In the wake of the El Paso and Dayton mass shootings, a number of Republican office holders nationwide have acknowledged popular outrage by signaling they may be willing to support some new gun reforms, including a federal background check bill and so-called red flag legislation that allows courts to seize legally owned guns from people who pose an imminent threat.

In Texas, however, the Republicans in charge of the state have made clear that tightening gun laws is not part of their plans. On August 8, Lieutenant Governor Dan Patrick told Fox News that a red flag bill has no chance in the state Senate.

“I have never supported these policies, nor has the majority of the Texas Senate,” he said. Republican Governor Greg Abbott likewise rebuffed calls to strengthen gun laws and concentrated much of his post-shooting policy agenda on mental health issues, which research says play a limited role in gun violence.

In their responses to El Paso, lawmakers like Patrick and Abbott are sticking to a familiar script. What their positions do not reflect is public opinion. Even in one of the most gun-friendly places in the country, surveys show that voters are much more receptive to firearm restrictions than the record of the GOP-led state Legislature suggests.

A February 2019 poll by the Texas Politics Project at the University of Texas found that 72 percent of Texans support a red flag law, with only 18 percent of respondents in opposition. The same pollsters found that 49 percent of respondents, a clear plurality, said “gun control laws” should be more strict, while 30 percent said they should be left the same, and 17 percent that they should be further relaxed.

In fact, according to the Texas Politics Project polling, support for stricter gun laws in the state has outpaced support for looser gun laws since at least February 2015. Among their findings in the intervening four years: A majority of Texans have favored universal background checks, and a plurality believe open carry will make them less safe.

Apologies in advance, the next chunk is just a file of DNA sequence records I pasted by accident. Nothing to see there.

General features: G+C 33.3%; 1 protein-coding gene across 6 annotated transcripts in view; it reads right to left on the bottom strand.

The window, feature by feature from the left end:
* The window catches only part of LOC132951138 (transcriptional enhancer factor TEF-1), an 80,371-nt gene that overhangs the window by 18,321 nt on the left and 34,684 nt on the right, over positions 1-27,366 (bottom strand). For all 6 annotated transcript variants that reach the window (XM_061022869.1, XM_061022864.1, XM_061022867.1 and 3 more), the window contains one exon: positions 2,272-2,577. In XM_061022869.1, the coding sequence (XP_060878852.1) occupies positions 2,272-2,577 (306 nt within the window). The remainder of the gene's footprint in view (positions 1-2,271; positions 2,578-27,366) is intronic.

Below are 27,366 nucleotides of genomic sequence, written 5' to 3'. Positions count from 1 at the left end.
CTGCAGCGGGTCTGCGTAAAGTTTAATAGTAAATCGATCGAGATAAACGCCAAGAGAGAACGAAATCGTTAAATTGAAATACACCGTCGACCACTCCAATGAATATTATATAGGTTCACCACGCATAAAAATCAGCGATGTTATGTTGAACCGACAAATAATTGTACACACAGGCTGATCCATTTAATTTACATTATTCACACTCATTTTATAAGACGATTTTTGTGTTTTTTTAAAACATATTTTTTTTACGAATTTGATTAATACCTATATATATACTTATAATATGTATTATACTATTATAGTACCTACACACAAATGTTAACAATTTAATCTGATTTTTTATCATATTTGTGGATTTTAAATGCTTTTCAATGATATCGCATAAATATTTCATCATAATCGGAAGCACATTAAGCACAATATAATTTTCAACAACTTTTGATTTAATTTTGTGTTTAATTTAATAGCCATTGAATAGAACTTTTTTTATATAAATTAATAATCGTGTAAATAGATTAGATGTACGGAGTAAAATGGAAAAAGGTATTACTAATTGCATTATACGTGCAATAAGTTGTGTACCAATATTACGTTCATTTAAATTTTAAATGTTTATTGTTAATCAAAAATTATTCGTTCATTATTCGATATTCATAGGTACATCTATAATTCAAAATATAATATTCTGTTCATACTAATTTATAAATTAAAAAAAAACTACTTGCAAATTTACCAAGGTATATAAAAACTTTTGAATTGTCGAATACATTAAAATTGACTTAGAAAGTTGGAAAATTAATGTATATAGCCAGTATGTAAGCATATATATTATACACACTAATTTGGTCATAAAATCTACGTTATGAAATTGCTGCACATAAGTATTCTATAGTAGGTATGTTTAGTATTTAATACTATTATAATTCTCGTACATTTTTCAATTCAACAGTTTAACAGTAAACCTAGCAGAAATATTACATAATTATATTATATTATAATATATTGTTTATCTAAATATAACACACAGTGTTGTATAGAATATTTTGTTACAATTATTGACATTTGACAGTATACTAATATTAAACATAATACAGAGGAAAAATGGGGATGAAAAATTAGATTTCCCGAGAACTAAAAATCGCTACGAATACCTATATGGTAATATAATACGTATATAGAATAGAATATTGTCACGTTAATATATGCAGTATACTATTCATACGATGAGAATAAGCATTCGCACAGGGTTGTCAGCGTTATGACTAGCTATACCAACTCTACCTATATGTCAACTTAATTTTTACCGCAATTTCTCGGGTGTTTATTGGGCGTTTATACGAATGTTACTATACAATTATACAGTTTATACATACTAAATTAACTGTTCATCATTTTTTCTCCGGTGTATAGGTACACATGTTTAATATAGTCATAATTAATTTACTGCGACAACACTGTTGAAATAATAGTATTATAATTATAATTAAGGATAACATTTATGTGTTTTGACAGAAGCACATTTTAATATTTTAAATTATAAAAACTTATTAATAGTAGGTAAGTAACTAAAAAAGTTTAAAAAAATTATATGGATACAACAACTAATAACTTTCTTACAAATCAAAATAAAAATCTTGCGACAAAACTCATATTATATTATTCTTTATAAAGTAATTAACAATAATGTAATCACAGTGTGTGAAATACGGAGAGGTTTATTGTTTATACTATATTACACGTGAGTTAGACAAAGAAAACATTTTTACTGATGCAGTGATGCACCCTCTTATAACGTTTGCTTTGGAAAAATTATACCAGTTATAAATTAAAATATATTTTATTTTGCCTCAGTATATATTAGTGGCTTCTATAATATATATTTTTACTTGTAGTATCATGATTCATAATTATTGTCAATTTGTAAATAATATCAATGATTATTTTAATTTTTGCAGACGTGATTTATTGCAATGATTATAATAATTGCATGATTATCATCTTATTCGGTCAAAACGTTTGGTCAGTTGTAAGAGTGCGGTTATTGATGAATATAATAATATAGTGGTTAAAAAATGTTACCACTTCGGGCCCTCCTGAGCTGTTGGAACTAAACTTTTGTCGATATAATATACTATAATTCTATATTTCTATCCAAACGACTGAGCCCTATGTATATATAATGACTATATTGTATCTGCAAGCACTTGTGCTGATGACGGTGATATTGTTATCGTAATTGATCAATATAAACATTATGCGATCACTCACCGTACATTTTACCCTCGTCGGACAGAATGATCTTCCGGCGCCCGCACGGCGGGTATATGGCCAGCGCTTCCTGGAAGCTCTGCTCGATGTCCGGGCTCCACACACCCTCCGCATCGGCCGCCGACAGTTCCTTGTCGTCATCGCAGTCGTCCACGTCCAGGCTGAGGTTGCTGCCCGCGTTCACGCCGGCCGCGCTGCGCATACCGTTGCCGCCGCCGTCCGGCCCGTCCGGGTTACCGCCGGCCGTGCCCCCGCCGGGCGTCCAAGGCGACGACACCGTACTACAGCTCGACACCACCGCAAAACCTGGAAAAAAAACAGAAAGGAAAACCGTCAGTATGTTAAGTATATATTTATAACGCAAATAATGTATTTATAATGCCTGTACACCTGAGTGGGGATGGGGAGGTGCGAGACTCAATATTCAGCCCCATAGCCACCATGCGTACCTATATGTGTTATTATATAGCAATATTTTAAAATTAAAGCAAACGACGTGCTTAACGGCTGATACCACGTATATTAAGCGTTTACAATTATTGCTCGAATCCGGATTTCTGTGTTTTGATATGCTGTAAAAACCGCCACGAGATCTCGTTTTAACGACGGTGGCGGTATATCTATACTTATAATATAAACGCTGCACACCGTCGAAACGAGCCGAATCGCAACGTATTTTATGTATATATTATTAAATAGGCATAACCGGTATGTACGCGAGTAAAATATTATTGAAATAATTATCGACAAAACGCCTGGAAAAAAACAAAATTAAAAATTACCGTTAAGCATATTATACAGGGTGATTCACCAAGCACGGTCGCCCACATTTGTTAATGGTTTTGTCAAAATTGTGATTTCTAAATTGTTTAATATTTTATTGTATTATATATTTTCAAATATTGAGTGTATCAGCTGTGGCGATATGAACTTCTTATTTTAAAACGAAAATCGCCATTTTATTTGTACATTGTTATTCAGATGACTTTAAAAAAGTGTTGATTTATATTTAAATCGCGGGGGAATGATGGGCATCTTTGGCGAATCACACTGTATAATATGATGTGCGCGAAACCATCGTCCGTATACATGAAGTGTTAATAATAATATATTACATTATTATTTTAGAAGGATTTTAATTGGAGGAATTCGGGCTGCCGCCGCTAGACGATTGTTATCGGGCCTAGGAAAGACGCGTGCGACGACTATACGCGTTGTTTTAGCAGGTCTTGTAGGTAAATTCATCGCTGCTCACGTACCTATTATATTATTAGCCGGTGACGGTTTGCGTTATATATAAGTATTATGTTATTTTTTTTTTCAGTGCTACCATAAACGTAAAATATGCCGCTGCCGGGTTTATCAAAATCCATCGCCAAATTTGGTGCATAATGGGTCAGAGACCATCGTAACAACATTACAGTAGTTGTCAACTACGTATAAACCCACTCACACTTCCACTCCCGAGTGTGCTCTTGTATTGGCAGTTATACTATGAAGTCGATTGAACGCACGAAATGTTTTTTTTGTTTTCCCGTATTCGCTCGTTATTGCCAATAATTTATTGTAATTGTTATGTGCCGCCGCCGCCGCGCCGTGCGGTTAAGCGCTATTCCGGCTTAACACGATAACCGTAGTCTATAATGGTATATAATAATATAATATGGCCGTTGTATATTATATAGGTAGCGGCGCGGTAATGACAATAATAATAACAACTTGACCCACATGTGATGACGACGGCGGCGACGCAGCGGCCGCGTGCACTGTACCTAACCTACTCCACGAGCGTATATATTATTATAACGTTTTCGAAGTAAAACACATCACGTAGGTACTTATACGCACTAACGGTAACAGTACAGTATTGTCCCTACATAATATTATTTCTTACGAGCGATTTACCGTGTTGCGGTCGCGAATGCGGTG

But Texas politics is not a bipartisan game, according to James Henson, a University of Texas political scientist who directs the project, and that means the broad support for gun reform does not translate into legislation in a GOP-dominant state.

Drilling down into the survey results, he said that support for gun laws in the state is driven by overwhelming majorities of Texas Democrats who back stronger restrictions, and, on some questions, a slim majority of Republicans. But the Texas Republicans who consistently oppose tightening gun laws are particularly organized and mobilized. That matters in Texas, “where the decisive elections are Republican primaries,” not general elections, Henson said. As a result, “more mobilized, more conservative Republican primary voters have really strongly shaped the agenda of state leaders.”

With those political dynamics in mind, Texas politicians have more often than not enacted a pro-gun rights agenda, regardless of prevailing public sentiment. In 2015, the state legalized the open carry of handguns and expanded concealed carry to public college campuses. Starting September 1 this year, landlords in the state must allow tenants to keep guns in their homes. Texas also removed any permitting requirements for concealed carriers evacuating from natural disasters.

Past experience suggests that Texas legislators may be insulated from public opinion on the issue of gun policy, Henson said. The El Paso shooting “was one of the worst mass shootings Texas has ever seen, but it was by no means the first. Every time one of these incidents happens, people wonder if this will be some kind of a tipping point for Texas gun politics. But if you go by precedents of the recent past” — shootings at Fort Hood, Santa Fe High School, Luby’s Cafeteria, a Dallas Black Lives Matter rally, a church in Sutherland Springs — “you have to be skeptical that it’s going to happen.”